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Last Minute S.A.T. Strategy

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1.4-million high school students take it each year. Parents spend hundreds, if not thousands of dollars, preparing their offspring for it. It is the biggest boogeyman most teenagers will ever face. It's the S.A.T. test. The greatest number of high school juniors take the test in March, so they know if they need a retake in May, in anticipation of those college applications going out in the fall.

After all the preps and angst, it comes down to test day. Students must arrive at specified test sites by 7 am, not to re-emerge until as late as 1pm. Will all the preparation go out the window? Will a playbook of test-taking strategies prove worthless? What does a student really need to remember before filling in circles on that bubble sheet? I put that last question to a man who is paid to figure out the answer. His name is Ed Carroll and he analyzes tests for the Princeton Review, one of the biggest test prep companies in the U.S.(

"Write everything down," says Ed. The biggest mistake kids make when taking the test is not writing on the page, not crossing out bad answers, not underlining sentences in the reading, not working the math on paper, according to Ed. "They think by working things out in their head they'll save time, but they end up making more mistakes," declares the master test taker.

Don't rely on a calculator. Many students arm themselves with two calculators, fearful the first will conk out just as the math section starts. However, for the S.A.T. math questions, "a calculator is either irrelevant, only mildly relevant or only useful for the last step of the problem." advises Ed.

The reading answers are hidden in plain sight. You don't have to do any creative reasoning or extrapolation. The answers to each of the questions are contained within the reading passages. Look for them and you will find them.

Answer questions in order. With rare exception, the easiest ones are first and get progressively harder. Remember a student is only penalized for wrong answers and these are more likely to occur among the questions at the end of the section. Not finishing should be less of a concern than an incorrect answer.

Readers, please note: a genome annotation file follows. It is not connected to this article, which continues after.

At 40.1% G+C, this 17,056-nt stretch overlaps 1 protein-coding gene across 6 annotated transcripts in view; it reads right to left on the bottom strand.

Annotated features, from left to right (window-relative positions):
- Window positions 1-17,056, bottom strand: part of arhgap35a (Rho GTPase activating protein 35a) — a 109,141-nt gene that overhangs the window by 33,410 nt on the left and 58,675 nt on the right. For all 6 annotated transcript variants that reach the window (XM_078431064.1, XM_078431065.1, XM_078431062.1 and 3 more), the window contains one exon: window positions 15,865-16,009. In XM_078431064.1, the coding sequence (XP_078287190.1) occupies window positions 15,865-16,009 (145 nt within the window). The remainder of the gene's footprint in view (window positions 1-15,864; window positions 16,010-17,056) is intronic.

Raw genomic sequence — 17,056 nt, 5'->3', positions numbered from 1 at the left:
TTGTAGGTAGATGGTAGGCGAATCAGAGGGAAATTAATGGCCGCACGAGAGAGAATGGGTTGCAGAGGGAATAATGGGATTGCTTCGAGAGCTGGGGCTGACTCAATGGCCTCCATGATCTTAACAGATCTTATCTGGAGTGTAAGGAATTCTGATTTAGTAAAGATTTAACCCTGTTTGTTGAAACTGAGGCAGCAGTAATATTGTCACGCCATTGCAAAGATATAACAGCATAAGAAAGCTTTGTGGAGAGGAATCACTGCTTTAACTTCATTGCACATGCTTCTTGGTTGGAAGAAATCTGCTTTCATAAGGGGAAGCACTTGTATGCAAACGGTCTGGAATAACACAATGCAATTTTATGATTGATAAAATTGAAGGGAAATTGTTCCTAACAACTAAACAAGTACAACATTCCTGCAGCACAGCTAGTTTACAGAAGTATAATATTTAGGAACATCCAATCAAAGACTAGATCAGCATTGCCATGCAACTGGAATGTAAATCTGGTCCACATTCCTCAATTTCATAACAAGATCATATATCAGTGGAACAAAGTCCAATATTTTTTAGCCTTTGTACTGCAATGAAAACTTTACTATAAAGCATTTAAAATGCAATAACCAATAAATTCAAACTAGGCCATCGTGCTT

Only use educated guessing. Don't guess if you haven't a clue which choice is correct. Do guess if you have eliminated several of the choices and can improve your odds to 50-50. Once again, remember you are penalized for a wrong answer, not for skipping a question.

Write a no-frills essay. "By far the biggest part of a student's essay score is based on the logic of their argument," asserts Ed. He says a student should just worry about three things on the essay: answering the question, using an organized structure, and presenting a logical argument with examples. Even if a student starts to write immediately, he or she has only 25 minutes total to craft the piece. The teachers who score are not looking for 5-dollar vocabulary words, perfect spelling and pinpoint accurate grammar. They are expecting the student to answer the question with basic essay organization and logic. It's a simple format state your position, support it with two or three examples and summarize your conclusion.

It's no time to start drinking coffee. Sometimes students who never had a sip before, decide on the morning of the test to load up on caffeine, usually in the form of coffee, sometimes energy drinks, to gain an edge. Such unaccustomed intake is more likely to make a student nervous and shaky than to sharpen acuity. "That's just stupid," groans Ed, "and the same goes for high doses of sugar."

This one's for parents. Make sure your kid gets to the test location well ahead of time and doesn't have to rush in and take a seat at the last-minute. Insist they go to bed at a reasonable time the night before, even if you have to take away the car keys. Give them a protein rich breakfast in the morning and a snack with some staying power to take with them. Then kiss them good luck and don't put any more pressure on them than they already have. It's too late anyway. The rest is in their hands.

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